INFO: Connected to: localhost:4427
Exception in thread "main" java.lang.NoClassDefFoundError: org.drizzle.jdbc.DrizzleConnection
   at java.lang.Class.initializeClass(
   at org.drizzle.jdbc.Driver.connect(
   at java.sql.DriverManager.getConnection(
   at ExampleDrizzle.main(
Caused by: java.lang.ClassNotFoundException: java.sql.SQLFeatureNotSupportedException not found in gnu.gcj.runtime.SystemClassLoader{urls=[file:drizzle-jdbc-0.5-SNAPSHOT.jar,file:./], parent=gnu.gcj.runtime.ExtensionClassLoader{urls=[], parent=null}}
   at java.lang.ClassLoader.loadClass(
   at java.lang.ClassLoader.loadClass(
   at java.lang.Class.forName(
   at java.lang.Class.initializeClass(
   ...3 more

Hmmm, that’s disappointing. I thought about it a minute, figured some guidance would be beneficial , so I sought out the best Java person on #drizzle IRC. Getting a name, but no response from an initial inquiry after about a half hour I thought again at the problem. Just what java are you using?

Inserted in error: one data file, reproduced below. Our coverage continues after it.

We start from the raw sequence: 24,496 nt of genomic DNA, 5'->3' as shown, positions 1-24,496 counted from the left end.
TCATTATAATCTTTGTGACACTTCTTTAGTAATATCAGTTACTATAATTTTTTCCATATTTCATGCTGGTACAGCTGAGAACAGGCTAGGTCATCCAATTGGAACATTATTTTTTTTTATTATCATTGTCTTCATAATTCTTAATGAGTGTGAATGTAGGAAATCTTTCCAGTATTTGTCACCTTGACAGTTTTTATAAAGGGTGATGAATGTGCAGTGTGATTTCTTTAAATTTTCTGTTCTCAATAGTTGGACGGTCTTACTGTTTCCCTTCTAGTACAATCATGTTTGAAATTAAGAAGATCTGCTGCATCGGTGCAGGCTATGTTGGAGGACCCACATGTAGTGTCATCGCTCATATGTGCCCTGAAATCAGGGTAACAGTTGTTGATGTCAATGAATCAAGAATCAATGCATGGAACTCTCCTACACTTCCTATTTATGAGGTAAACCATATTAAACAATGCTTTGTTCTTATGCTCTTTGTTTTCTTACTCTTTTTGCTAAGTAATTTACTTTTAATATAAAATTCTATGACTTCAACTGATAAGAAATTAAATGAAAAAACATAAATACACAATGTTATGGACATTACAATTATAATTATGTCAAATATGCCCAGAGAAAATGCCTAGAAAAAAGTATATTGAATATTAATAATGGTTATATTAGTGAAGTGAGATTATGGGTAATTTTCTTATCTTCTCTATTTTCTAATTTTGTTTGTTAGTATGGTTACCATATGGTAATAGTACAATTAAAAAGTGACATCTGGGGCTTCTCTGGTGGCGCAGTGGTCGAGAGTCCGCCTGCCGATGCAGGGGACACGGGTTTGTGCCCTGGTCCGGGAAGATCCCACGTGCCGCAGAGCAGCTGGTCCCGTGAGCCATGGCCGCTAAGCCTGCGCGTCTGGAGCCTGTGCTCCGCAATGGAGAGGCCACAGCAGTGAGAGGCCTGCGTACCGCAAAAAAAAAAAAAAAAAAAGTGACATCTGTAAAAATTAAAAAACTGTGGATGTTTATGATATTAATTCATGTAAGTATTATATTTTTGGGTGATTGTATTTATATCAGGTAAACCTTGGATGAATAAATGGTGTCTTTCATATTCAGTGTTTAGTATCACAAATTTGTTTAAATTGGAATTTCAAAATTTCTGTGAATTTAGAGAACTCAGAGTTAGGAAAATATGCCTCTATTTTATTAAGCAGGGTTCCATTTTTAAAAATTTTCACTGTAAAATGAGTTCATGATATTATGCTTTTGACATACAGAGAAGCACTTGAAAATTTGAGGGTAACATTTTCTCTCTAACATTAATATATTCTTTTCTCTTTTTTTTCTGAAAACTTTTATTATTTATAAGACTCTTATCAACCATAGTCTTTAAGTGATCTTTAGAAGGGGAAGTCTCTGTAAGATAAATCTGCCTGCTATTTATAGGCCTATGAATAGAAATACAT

$ java -version
java version "1.5.0"
gij (GNU libgcj) version 4.3.3

$ ls -l /usr/bin/java
lrwxrwxrwx 1 root root 22 2009-07-17 12:36 /usr/bin/java -> /etc/alternatives/java

$ sudo find / -name java
[sudo] password for rbradfor:

$ ls -l /etc/alternatives/j*
lrwxrwxrwx   1 root root    33 2009-09-17 17:50 jar -> /usr/lib/jvm/java-gcj/jre/bin/jar
lrwxrwxrwx   1 root root    39 2009-09-17 17:50 jar.1.gz -> /usr/lib/jvm/java-gcj/man/man1/jar.1.gz
lrwxrwxrwx   1 root root    35 2009-09-17 17:50 jarsigner -> /usr/lib/jvm/java-gcj/bin/jarsigner
lrwxrwxrwx   1 root root    45 2009-09-17 17:50 jarsigner.1.gz -> /usr/lib/jvm/java-gcj/man/man1/jarsigner.1.gz
lrwxrwxrwx   1 root root    34 2009-09-17 17:50 java -> /usr/lib/jvm/java-gcj/jre/bin/java
lrwxrwxrwx   1 root root    40 2009-09-17 17:50 java.1.gz -> /usr/lib/jvm/java-gcj/man/man1/java.1.gz
lrwxrwxrwx   1 root root    31 2009-09-17 17:50 javac -> /usr/lib/jvm/java-gcj/bin/javac
lrwxrwxrwx   1 root root    41 2009-09-17 17:50 javac.1.gz -> /usr/lib/jvm/java-gcj/man/man1/javac.1.gz

I wonder if I should use the real Sun Java.

$ sudo apt-get install sun-java6-jdk
Reading package lists... Done